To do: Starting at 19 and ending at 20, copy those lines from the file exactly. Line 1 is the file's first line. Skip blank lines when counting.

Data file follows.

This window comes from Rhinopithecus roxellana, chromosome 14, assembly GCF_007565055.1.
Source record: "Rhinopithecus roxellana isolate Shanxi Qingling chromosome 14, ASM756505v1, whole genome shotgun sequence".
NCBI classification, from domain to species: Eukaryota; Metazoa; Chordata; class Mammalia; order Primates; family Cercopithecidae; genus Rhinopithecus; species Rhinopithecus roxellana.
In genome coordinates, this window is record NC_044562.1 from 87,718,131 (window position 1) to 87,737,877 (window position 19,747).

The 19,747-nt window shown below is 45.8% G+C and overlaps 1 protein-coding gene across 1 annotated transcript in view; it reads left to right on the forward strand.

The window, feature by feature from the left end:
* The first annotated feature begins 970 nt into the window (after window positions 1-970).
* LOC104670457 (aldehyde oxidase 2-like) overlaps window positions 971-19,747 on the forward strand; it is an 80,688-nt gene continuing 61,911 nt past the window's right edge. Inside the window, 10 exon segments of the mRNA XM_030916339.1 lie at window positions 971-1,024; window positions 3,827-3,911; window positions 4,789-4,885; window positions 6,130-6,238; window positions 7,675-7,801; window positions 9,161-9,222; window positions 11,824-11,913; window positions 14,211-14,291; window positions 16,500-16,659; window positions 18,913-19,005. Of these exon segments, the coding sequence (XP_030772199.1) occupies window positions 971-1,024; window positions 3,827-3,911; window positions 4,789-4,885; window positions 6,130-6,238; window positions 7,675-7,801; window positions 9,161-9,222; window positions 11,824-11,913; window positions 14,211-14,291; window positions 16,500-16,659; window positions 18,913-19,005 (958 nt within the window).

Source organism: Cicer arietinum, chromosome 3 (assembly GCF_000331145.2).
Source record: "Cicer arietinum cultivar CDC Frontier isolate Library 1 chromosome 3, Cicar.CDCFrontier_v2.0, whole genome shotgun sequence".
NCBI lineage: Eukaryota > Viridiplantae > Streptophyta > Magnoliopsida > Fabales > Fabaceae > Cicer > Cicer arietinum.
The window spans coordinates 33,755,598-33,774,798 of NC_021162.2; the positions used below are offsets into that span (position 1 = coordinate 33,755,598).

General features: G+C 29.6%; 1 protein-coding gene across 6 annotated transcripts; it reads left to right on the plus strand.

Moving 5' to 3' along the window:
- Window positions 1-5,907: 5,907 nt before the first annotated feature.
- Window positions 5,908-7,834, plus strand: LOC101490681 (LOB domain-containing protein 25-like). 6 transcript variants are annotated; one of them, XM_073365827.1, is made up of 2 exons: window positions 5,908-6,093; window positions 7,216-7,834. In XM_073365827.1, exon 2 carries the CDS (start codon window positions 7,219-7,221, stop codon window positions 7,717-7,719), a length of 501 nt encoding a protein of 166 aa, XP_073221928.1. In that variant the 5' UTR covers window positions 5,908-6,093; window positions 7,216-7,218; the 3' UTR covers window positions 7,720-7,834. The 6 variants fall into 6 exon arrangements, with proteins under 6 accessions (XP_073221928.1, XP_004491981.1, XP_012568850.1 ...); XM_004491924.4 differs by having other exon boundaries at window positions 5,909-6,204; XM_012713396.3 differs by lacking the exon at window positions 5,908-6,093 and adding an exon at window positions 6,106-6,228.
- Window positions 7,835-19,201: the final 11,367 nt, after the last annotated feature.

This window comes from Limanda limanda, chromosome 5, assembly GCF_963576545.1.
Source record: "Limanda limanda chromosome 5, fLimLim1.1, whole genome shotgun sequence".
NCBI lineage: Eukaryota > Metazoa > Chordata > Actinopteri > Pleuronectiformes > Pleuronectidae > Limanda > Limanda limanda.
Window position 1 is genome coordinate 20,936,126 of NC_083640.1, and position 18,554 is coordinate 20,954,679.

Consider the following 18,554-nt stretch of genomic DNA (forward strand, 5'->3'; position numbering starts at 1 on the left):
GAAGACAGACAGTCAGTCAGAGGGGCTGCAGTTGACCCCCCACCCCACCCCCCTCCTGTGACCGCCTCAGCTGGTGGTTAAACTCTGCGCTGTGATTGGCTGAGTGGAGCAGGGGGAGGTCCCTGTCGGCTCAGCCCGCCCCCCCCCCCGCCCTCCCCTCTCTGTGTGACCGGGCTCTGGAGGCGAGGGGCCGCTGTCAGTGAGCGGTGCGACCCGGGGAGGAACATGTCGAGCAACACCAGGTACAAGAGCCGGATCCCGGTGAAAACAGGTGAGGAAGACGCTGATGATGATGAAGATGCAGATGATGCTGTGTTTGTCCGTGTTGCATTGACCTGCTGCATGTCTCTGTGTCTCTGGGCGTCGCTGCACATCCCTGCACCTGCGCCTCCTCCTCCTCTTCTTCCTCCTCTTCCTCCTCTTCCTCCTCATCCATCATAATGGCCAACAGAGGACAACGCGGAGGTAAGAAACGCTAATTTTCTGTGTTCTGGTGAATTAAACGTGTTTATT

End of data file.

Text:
Source record: "Limanda limanda chromosome 5, fLimLim1.1, whole genome shotgun sequence".
NCBI lineage: Eukaryota > Metazoa > Chordata > Actinopteri > Pleuronectiformes > Pleuronectidae > Limanda > Limanda limanda.